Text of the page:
Prehistoric - Gods purportedly roamed the earth and established the laws of nature. A new era began with their death.

About 3000 years ago - Early written history. Humans lived in various city-states, territories, and free lands in what is now called Eludalsia. Monsters lived among them and in the wild, and were an inescapable part of human life.

About 2000 years ago -  The agricultural god Raes absorbed attributes from foreign mythologies and the Agrarian religion took off in the Dalsian River Valley and other agriculturally productive areas. The Ronas dynasty came to rule a united Eludalsia, known then as Ronassia, from a city that came to be called Haven. They claimed direct descent from Ronas-the-god, who was incorporated into the family trees and local legends of various regional powers to establish the dynasty's right to rule. Monsters were largely barred from Haven, but their presence in rural provinces was well-documented, and Ronassian law accounted for many situations involving monster-human interaction.

2000 to 1000 years ago - Various families occupied the Ronassian throne, which waxed and waned in importance. Most adopted the name Ronas upon ascent, though some tried without success to replace the founding mythology with their own family's lore. Monsters became rarer and rarer before finally vanishing around 1000 years before the present.

About 800 years ago - Plague decimated Ronassia and destabilized the government. Bukar culture was hugely influential on the region as it rebuilt its society in the wake of the plague, via traders and via Ronassians who had fled to Bukarakdi and received an education there before returning.

760 to 450 years ago - Organized, hierarchical worship of Jena as the primary god originates within the Caiver people as an attempt at reconstructing a pre-Ronassian religion, and spreads when a new government is formed. The seat of power in what-is-now-Eludalsia hops back and forth between the east and west, usually peacefully if not usually happily.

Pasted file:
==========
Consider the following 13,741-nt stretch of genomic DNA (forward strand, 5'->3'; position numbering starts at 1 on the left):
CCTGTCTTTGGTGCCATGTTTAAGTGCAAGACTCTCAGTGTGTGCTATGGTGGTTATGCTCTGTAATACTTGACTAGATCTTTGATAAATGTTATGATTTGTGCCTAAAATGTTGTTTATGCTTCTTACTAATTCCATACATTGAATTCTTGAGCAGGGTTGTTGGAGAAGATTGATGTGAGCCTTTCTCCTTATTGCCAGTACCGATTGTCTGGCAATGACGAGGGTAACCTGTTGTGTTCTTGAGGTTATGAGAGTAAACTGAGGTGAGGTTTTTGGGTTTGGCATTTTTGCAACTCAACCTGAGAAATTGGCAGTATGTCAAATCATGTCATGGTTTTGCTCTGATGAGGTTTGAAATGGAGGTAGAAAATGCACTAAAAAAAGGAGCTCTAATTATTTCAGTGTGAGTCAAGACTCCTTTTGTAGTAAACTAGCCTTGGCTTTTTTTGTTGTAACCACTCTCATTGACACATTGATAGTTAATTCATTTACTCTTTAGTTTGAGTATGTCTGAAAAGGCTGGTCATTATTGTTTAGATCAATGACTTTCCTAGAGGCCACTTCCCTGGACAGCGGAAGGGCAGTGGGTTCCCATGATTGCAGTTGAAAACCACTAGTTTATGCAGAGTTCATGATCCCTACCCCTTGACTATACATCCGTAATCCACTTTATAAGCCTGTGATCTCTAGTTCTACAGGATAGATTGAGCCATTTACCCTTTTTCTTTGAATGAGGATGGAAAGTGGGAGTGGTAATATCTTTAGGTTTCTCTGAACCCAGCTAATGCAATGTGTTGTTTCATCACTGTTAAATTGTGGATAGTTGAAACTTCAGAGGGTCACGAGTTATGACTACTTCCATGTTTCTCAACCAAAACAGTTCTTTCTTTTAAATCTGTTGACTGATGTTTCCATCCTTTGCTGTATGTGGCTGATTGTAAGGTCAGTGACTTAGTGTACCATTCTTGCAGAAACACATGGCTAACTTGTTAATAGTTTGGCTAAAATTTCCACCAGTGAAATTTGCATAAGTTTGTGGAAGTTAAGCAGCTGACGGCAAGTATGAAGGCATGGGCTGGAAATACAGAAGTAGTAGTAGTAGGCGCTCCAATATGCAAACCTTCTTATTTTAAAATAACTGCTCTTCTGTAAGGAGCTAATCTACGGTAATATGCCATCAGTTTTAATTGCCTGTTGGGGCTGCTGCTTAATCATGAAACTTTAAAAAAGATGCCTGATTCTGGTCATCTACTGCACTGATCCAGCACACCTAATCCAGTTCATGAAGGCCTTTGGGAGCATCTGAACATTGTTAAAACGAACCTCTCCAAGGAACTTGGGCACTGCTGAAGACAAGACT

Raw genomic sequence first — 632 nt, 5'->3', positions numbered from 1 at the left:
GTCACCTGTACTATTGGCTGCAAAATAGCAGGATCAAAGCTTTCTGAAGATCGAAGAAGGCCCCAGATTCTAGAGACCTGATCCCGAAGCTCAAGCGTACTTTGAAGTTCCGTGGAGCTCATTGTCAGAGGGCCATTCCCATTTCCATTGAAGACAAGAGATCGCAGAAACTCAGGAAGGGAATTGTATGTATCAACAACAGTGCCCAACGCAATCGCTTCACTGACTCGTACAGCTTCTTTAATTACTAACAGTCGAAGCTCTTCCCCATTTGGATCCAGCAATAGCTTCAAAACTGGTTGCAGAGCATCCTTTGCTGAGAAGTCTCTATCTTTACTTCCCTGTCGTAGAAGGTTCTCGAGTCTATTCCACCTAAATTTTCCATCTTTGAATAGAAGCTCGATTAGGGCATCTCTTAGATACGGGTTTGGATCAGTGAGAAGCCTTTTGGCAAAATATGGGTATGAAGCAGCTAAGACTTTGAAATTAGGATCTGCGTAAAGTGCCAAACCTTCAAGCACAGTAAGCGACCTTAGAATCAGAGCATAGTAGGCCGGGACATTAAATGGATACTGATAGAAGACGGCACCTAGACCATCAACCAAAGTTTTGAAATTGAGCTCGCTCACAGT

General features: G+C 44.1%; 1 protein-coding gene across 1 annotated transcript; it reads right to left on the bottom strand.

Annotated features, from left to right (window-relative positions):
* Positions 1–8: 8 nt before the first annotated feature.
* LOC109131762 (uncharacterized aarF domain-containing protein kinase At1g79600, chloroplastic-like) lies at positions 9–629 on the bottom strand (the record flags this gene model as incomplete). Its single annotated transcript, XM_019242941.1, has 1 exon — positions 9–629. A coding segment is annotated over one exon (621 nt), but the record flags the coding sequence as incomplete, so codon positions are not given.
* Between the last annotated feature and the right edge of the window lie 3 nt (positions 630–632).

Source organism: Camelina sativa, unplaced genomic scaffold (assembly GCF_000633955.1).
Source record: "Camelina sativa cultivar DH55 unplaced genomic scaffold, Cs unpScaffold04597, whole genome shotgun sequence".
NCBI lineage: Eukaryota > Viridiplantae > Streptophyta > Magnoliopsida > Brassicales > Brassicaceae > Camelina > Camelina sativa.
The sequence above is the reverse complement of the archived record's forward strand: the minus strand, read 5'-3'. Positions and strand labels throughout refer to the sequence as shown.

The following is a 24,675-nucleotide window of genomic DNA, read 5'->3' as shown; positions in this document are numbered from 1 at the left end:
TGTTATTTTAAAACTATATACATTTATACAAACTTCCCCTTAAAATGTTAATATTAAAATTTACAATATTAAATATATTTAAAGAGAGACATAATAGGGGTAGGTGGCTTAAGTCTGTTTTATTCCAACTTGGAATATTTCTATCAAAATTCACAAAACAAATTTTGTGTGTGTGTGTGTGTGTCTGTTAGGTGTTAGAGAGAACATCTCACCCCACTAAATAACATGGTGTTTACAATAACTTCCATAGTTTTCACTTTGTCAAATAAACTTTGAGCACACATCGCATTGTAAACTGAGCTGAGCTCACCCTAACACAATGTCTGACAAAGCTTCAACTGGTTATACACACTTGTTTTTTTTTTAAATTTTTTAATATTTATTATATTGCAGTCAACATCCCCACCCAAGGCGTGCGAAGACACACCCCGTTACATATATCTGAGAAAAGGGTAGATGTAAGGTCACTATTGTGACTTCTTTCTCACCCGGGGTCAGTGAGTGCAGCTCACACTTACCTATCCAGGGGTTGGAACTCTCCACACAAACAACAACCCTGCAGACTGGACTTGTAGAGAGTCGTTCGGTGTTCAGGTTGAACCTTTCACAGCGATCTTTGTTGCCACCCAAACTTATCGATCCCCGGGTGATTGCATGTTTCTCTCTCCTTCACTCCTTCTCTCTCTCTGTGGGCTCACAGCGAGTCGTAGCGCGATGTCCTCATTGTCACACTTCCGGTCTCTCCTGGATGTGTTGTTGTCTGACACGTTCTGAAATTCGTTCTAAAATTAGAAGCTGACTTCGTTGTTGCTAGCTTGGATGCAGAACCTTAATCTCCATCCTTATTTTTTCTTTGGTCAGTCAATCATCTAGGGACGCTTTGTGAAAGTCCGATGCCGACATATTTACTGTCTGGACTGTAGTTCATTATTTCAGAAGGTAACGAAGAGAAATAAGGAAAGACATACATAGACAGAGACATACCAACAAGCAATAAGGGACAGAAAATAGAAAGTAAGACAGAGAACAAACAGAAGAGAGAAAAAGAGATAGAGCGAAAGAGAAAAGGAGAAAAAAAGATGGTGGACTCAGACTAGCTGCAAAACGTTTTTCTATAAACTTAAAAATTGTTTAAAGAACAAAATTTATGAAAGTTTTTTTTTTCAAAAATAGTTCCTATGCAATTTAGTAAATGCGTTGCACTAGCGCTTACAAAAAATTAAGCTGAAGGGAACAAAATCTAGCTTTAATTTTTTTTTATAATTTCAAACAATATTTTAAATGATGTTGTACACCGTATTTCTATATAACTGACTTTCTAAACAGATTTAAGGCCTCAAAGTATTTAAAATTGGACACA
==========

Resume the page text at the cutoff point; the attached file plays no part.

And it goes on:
About 450 years ago - Eludalsia becomes The Republic of Eludalsia by way of long, boring talks between provincial powers and the abdication of power by the current Dalsian ruling body. Twinsgrace, once a very minor city, becomes the new capital.

About 150 years ago
- Industrial revolution causes Arcrion to get huge. The effect isn't as jarring as the IRL industrial revolution because of the existence of magic, which enabled more "futuristic" tech earlier on, and which cuts down on the proportion of technology that causes serious pollution.

The small portion of Eludalsians who've heard of the Joyous Order know it as a bizarre but largely harmless mystery cult. Monsters, who are the object of the Order's apocalyptic designs, may come to know better.

The Joyous believe - though they keep this information jealously guarded - that the Wandering God sacrificed his divine peers to a great chimeric serpent known as the father of all monsters, then sacrificed him in turn. This, according to them, was that first act of blood magic that set magic free in the world, and which set the deeds of the gods in stone and enabled the rise of humankind. The Order exists to prepare for the arrival of a second great chimera, the mother of all monsters, by perfecting the blood magic ritual so that she can be sacrificed and the Joyous can become the ancestor gods of a new age in turn.

The summoning rituals that bring player characters to Eludalsia are performed all over the country, and almost never under the supervision of the Order's core hierarchy, making it hard to hunt down members of the cult by crashing any single summoning. Monsters hoping to seek out the Order themselves are in for a challenge. Much less challenging will be locating individual Joyous, who may deliberately seek out monsters and be genuinely thrilled to help them with everything short of guiding them to other cultists. Individual Joyous are monster enthusiasts with some odd priorities; the Order proper is dangerous and wants to use characters to its own end. Be ever cautious.